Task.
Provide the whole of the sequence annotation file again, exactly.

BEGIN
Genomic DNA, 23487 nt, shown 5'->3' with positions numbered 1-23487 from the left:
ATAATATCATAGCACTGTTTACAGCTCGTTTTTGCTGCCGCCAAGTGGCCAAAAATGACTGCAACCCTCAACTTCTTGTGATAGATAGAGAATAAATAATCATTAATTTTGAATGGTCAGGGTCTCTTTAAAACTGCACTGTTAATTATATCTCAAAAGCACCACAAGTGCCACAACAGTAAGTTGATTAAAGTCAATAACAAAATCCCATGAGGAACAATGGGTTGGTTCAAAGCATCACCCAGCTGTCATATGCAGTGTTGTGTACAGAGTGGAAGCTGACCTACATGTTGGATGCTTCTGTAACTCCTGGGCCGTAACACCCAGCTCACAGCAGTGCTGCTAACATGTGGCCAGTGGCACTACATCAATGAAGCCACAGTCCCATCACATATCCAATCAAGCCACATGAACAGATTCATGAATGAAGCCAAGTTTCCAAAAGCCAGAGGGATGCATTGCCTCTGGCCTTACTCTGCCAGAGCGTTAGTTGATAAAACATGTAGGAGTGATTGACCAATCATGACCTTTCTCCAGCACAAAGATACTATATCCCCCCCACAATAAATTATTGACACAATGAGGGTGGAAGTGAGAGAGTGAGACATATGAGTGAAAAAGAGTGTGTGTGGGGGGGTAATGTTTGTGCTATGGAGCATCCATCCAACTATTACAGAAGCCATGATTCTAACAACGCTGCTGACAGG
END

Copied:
Genomic DNA, 23487 nt, shown 5'->3' with positions numbered 1-23487 from the left:
ATAATATCATAGCACTGTTTACAGCTCGTTTTTGCTGCCGCCAAGTGGCCAAAAATGACTGCAACCCTCAACTTCTTGTGATAGATAGAGAATAAATAATCATTAATTTTGAATGGTCAGGGTCTCTTTAAAACTGCACTGTTAATTATATCTCAAAAGCACCACAAGTGCCACAACAGTAAGTTGATTAAAGTCAATAACAAAATCCCATGAGGAACAATGGGTTGGTTCAAAGCATCACCCAGCTGTCATATGCAGTGTTGTGTACAGAGTGGAAGCTGACCTACATGTTGGATGCTTCTGTAACTCCTGGGCCGTAACACCCAGCTCACAGCAGTGCTGCTAACATGTGGCCAGTGGCACTACATCAATGAAGCCACAGTCCCATCACATATCCAATCAAGCCACATGAACAGATTCATGAATGAAGCCAAGTTTCCAAAAGCCAGAGGGATGCATTGCCTCTGGCCTTACTCTGCCAGAGCGTTAGTTGATAAAACATGTAGGAGTGATTGACCAATCATGACCTTTCTCCAGCACAAAGATACTATATCCCCCCCACAATAAATTATTGACACAATGAGGGTGGAAGTGAGAGAGTGAGACATATGAGTGAAAAAGAGTGTGTGTGGGGGGGTAATGTTTGTGCTATGGAGCATCCATCCAACTATTACAGAAGCCATGATTCTAACAACGCTGCTGACAGG